Taxation can cause a major headache for expats in Sierra Leone, as I can testify given I’ve finally just completed my annual return.
Throughout our time in Sierra Leone, expats paid only a small administrative charge on their salaries to the Freetown government. In the One With The Common Sense’s case – and, I imagine, those of most others – her employer covered this small cost.
To me at least, it’s bonkers that (relatively) rich foreigners can work in an impoverished country and not pay a proper level of income tax. The World Bank evidently agrees and has told Sierra Leone’s government to sort it out.The response from State House, however, was to declare the intention to slap a 35% flat rate on anyone earning more than the equivalent of £2,500 per year. You might think demanding people give up a third of their salaries (or, more likely, have their employers foot the bill) to be equally daft when most of them are in the business of developing the country.
Unsurprisingly, the announcement was met with outrage from NGO workers, who see themselves and their employers repeatedly put under pressure to pay over the odds or succumb to bribery. Even so, I don’t buy the argument that their income should remain tax-free.
That might sound hypocritical, given we declared ourselves non-resident when we flew out of London and so weren’t obliged to pay any UK tax on earnings thereafter. But the simple fact is that – had tax been due on either continent – we probably wouldn’t have gone. It would have been too expensive to live the way we wanted to (on one salary, while I worked on my writing).
The money has to come from somewhere but hopefully a workable solution will be found.
Even if this is resolved by the time you’re contemplating a move to Sierra Leone, it’s important not to forget about liabilities at home.
We rented out our London flat at a rate that meant we just about covered our monthly mortgage payments, once estate agent fees had been deducted. HMRC charge you on income, rather than profit, and only mortgage interest is tax-deductible.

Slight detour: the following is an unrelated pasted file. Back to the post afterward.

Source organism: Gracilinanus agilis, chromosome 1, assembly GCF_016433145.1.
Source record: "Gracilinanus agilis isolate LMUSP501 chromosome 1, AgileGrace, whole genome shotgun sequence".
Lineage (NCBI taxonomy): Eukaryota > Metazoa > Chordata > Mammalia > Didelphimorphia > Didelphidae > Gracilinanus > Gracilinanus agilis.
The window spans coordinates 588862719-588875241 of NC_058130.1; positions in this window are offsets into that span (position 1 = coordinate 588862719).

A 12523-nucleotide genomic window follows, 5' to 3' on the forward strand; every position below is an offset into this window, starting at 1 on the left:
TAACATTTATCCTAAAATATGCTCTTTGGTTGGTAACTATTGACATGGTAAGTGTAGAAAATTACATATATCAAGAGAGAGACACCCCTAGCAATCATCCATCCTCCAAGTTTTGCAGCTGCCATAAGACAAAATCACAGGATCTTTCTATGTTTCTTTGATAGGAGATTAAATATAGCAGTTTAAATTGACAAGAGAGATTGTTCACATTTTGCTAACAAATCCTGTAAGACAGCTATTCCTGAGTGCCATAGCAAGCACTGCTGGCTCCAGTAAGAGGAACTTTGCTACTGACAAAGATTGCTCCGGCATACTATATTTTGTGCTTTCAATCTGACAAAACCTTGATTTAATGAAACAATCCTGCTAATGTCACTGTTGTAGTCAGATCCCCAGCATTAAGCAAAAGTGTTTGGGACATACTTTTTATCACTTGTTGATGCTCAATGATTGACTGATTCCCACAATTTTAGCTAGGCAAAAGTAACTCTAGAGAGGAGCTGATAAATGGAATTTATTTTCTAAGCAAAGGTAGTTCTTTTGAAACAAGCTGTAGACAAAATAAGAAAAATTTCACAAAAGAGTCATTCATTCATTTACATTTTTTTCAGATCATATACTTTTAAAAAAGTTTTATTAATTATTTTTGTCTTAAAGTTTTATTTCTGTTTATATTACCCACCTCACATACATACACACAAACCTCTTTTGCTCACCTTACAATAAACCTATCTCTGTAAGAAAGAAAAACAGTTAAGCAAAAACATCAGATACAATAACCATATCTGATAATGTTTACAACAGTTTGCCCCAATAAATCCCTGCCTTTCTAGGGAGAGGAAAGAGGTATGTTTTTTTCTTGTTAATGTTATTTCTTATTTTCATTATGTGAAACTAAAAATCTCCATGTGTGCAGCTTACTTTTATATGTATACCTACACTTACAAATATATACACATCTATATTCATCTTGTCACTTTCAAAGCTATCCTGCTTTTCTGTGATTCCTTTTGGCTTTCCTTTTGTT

Even though we’d only collected two months’ rent by the time the tax year ended, we’d spent so much on various fees, insurance, repairs and the like, that we’d made a loss. This meant no tax was due, which I suppose is a comfort of sorts.
The following year will be a different story, with 12 months’ rental income coming into the coffers. I guess the fact that our new boiler – which replaced the one that conked out a couple of weeks into our stay in Sierra Leone – will be tax-deductible represents another silver lining.
One other thing worth bearing in mind if you’re a Brit abroad with property in the UK is that you can’t use HMRC’s online self-assessment tools.
That means filing a paper return by the earlier October 31 deadline, or paying for taxation software from a list of approved suppliers if you want to leave it until the end of the following January. (We used 123 E-Filing and found it both user-friendly and cheap at £12.50 per return)
Wherever you’re from, making sure you squirrel away all relevant invoices and documents in a handy file or e-folder as and when you get them will make your life a whole lot easier when it comes to filling in your return.
Finally, there’s one final sting in the tail for those who – like us – leave the country with the intention of spending a couple of years abroad and then come home earlier than planned.
If I’ve got this right, the quirks of the British tax system mean that – because we were away for only nine or 10 months – we’ll be classed as UK residents even during the time we spent in Freetown. The One With The Common Sense’s earnings from our time in Salone will now be subject to UK tax, and we’ll have to save our pennies to cover the liability next January.
Prior understanding of this unforeseen expense wouldn’t have changed our decision to come home but we would have thought twice about going in the first place. Given that Sierra Leone can be a difficult place to live, even for those with plenty of experience of expat life in Africa, it’s worth looking into the financial consequences of all the eventualities.
This is not intended as a comprehensive guide, only an account based on personal experience. Consult the tax authorities both at home and in Sierra Leone and speak to a tax adviser to get a full picture of what to expect.